Donald Trump Appears to Clarify His Comments About Voting Twice to Test the System

After suggesting that North Carolina voters should vote twice in the upcoming presidential election, President Donald Trump seems to be offering some clarification. Just a day after making the concerning remarks, which encouraged election fraud, Trump took to Twitter Thursday morning to encourage voters to ensure their "precious vote has been counted."

In a series of three tweets, the president, who has, for months now, expressed unfounded concerns regarding mail-in ballots, told voters to send in their mail-in ballots as soon as possible. He then advised that they "go to your Polling Place to see whether or not your Mail In Vote has been Tabulated (Counted)." The president noted that if a vote has been counted, "you will not be able to Vote & the Mail In System worked properly." However, "if it has not been Counted, VOTE (which is a citizen’s right to do)."

The president went on to write that should a mail-in ballot arrive after someone has already voted in person, it will not be counted. He said that by going through this process, "YOU ARE NOW ASSURED THAT YOUR PRECIOUS VOTE HAS BEEN COUNTED, it hasn't been 'lost, thrown out, or in any way destroyed'."

His tweets came less than 24 hours after he sparked outcry over his remarks made in Wilmington, North Carolina. Speaking with a crowd of supporters, the president encouraged them to vote twice in the 2020 presidential election – once by mail and once in person – as a test of mail-in ballots. He claimed that "if the system is as good as they say it is then obviously they won’t be able to vote." During his remarks, however, the president did not tell voters to verify their mailed-in ballots were tabulated and instead urged them to mail in their ballots and then attempt to vote in person.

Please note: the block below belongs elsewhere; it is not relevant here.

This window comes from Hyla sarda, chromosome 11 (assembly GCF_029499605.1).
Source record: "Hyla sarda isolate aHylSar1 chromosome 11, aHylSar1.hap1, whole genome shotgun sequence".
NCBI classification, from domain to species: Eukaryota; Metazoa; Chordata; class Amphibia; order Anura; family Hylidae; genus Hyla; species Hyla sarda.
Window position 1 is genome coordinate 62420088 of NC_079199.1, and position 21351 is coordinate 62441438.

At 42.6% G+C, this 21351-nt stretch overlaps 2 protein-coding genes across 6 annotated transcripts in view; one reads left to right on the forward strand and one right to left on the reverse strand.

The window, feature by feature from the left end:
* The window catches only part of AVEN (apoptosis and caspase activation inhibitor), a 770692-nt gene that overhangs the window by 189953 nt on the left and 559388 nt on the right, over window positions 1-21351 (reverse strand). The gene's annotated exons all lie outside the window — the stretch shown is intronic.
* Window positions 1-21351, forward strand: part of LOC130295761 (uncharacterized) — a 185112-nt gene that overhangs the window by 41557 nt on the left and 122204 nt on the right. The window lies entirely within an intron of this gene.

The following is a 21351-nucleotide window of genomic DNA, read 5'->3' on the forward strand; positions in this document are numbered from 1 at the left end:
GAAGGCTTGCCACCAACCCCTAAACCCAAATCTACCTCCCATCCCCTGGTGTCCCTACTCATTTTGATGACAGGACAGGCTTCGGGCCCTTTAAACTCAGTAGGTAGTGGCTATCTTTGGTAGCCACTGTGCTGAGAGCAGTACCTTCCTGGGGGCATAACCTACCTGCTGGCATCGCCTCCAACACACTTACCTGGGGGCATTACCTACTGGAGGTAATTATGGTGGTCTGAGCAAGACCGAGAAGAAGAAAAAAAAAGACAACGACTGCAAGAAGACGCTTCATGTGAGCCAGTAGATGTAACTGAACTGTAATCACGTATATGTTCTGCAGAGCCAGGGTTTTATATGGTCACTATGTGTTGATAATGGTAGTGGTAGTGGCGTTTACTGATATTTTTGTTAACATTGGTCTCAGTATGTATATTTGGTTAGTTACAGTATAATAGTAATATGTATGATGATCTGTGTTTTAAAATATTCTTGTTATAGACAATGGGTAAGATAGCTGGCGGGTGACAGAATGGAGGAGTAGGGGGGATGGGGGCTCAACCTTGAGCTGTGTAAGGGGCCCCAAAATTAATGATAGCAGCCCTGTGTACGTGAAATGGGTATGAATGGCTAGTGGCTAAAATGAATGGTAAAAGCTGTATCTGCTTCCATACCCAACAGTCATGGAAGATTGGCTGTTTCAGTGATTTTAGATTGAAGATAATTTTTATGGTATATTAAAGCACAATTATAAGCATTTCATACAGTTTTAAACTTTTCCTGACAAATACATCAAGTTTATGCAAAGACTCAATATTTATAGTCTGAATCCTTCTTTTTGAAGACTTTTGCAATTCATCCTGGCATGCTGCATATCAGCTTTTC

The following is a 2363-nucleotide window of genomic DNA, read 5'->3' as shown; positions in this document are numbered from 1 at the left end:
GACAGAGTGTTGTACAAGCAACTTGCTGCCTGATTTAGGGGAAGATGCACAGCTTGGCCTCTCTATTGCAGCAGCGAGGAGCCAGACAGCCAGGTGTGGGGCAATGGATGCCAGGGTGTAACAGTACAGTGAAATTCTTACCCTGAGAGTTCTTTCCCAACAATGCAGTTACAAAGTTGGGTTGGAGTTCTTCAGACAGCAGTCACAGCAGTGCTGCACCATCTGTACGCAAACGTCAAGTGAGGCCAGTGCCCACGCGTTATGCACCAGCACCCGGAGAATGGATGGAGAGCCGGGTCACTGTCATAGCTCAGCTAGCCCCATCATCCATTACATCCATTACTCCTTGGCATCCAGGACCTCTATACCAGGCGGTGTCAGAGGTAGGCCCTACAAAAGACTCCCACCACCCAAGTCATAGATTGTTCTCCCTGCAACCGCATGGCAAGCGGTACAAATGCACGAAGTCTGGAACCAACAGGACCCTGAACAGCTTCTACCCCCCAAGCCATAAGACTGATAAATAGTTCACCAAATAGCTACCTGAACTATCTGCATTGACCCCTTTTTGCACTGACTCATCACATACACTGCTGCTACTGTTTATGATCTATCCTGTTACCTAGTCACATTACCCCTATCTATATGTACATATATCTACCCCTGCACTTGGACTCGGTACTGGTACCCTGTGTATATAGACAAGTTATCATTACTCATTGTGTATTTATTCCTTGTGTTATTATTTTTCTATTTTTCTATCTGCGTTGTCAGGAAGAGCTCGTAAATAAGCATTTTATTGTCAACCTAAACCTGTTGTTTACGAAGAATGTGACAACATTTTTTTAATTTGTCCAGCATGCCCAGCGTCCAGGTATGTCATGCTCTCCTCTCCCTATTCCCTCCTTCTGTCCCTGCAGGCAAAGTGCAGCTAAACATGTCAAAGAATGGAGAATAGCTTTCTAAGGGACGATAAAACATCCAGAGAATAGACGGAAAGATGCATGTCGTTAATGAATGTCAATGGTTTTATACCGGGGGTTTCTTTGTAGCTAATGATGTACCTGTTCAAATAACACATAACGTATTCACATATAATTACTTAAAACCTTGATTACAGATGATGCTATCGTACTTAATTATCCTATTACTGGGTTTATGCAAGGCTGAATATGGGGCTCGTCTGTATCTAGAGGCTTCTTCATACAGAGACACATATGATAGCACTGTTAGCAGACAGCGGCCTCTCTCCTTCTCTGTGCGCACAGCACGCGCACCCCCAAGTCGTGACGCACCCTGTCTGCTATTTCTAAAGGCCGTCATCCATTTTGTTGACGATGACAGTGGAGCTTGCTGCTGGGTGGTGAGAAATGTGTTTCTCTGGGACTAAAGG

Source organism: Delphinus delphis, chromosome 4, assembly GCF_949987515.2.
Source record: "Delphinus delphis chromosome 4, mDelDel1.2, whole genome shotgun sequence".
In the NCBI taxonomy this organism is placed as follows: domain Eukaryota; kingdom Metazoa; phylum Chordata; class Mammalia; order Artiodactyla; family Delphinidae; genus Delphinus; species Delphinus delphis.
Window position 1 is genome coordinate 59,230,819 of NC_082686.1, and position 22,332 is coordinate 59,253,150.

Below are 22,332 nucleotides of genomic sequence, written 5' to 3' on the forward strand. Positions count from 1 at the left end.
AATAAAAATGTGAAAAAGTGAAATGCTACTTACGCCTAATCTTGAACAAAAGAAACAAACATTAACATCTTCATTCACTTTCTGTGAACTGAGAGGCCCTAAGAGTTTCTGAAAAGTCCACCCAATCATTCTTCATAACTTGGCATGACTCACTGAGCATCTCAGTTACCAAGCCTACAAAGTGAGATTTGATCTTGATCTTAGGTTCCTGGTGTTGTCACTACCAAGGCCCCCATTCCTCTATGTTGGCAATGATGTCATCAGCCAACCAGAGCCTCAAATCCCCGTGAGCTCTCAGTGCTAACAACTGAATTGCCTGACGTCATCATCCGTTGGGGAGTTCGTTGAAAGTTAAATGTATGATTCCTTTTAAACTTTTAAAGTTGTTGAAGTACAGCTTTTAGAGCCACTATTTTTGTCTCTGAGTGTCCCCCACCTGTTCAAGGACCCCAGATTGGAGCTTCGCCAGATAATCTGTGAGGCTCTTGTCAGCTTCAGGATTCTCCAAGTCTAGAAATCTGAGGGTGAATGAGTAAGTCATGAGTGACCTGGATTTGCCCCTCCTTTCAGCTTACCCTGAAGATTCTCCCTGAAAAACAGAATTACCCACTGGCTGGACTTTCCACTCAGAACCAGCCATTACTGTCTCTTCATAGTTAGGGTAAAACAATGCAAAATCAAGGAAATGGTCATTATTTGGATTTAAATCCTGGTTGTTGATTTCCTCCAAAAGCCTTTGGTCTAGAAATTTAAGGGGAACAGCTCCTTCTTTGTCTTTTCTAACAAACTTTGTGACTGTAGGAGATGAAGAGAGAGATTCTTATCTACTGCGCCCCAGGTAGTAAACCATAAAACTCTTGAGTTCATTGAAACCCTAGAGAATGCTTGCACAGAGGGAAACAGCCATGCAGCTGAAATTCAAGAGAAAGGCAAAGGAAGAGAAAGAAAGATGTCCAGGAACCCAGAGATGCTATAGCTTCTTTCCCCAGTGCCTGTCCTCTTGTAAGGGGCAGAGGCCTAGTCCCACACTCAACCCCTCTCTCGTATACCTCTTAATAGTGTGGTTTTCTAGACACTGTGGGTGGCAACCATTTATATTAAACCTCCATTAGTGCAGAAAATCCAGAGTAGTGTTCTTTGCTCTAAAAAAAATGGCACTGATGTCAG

Those comments were downplayed by White House press secretary Kayleigh McEnany, who said that the president was "not suggesting anyone do anything unlawful." Attorney General Bill Barr, meanwhile, said that he was unsure "what the law in the particular state says" when questioned about the legality of voting twice. In all 50 states, it is illegal to vote twice.

In response to the remarks, Karen Brinson Bell, the executive director of the North Carolina board of elections, released a statement reminding voters that "it is illegal to vote twice in an election." The statement added that "attempting to vote twice in an election or soliciting someone to do so also is a violation of North Carolina law."